The Red Skirt

by Lorelei Bacht


It could be worse. We could have been
made to live on the plain, where
the wind never ceases.

I am turning into my mother: I too
have learned to sharpen knives and wipe
the red off my hands in my skirts.

The forest tall swallows our daily shouts,
it makes a feast of them. Undiluted,
the anger feeds on our small

community. No wind blows here, where
we have been walled in by trees so tall
only a fraction of the light of day

descends. In the morning, I gather tools.
I do not pray. It is not what we do.
There is no time for cathedrals

when all is green, and dark and echoing.
sometimes, I sit, alone and wonder what
could have become of us if we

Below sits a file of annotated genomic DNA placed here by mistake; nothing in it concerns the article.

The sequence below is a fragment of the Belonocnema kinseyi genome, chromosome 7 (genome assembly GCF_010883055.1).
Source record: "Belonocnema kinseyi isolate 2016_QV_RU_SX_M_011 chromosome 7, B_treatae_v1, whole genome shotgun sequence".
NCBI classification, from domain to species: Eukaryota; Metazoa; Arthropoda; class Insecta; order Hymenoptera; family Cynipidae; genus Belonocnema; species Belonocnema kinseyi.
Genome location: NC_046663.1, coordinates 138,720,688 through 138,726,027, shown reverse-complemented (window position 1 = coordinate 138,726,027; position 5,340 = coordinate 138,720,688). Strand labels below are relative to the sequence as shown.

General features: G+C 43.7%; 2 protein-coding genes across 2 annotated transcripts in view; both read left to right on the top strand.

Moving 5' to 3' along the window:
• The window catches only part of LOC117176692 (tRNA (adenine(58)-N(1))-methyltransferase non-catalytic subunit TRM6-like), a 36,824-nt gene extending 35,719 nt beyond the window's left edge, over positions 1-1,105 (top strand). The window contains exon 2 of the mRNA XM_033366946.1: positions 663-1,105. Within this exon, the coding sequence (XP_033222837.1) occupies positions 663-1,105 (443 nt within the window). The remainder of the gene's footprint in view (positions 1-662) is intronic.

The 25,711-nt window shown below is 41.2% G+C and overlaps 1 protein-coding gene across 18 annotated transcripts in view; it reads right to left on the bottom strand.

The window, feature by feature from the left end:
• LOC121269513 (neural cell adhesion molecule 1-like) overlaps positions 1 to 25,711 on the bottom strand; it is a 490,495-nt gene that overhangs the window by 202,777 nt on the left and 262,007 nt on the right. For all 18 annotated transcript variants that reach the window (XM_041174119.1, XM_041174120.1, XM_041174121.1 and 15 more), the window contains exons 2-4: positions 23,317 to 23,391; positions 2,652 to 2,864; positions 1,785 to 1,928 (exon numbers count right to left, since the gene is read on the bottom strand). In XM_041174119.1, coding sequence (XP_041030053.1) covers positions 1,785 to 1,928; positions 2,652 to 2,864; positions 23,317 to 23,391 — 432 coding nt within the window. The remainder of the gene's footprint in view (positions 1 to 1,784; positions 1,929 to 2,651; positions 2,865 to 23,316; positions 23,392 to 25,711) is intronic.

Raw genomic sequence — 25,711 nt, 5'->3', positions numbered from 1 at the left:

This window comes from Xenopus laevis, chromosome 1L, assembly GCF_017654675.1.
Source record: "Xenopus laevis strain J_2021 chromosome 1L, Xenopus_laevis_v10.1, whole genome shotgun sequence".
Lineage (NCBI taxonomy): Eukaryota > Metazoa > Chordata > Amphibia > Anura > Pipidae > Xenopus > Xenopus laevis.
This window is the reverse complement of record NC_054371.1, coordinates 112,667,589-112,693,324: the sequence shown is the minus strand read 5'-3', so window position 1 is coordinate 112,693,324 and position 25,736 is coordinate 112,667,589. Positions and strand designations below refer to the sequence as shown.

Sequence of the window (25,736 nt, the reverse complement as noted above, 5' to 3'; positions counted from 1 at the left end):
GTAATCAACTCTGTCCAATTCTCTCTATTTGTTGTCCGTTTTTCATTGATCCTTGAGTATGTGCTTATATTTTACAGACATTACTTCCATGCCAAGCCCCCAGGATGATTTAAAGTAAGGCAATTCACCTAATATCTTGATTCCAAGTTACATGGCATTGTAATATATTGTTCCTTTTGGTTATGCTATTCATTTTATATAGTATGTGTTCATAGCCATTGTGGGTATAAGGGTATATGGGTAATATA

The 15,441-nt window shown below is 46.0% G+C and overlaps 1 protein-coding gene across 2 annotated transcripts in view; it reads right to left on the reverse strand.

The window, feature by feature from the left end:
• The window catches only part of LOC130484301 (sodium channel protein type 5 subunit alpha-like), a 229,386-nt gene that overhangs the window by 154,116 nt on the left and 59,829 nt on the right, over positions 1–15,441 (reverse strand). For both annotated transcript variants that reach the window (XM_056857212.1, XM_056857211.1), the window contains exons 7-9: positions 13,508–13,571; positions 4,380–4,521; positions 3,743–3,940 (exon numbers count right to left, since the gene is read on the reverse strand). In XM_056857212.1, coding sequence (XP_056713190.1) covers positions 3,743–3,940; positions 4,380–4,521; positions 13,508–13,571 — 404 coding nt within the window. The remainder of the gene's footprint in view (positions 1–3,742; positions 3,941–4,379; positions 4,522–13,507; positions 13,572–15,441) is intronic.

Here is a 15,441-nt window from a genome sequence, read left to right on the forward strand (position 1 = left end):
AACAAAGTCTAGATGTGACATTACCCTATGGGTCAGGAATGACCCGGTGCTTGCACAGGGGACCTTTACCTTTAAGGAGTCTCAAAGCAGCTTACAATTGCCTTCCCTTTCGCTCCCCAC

had stayed with you: the road, the bank.
I skin a mole, start a fire, and think:
Is this a life worth living? I do not know

what keeps growing us back like green
moss on wet bark, despite the black
of boots, cowardly growls of dogs –

Yes, yes, you can have it:
the bowl, the chain, the house.




Lorelei Bacht (she/they) is a person, a poet, queer, multi-, living in Asia. Her work has appeared / is forthcoming in Beir Bua, Strukturriss, Abridged Magazine, Riverbed Review, Postscript, PROEM, SWWIM, After the Pause, Hecate, and others. She is also on Instagram: @lorelei.bacht.writer and on Twitter @bachtlorelei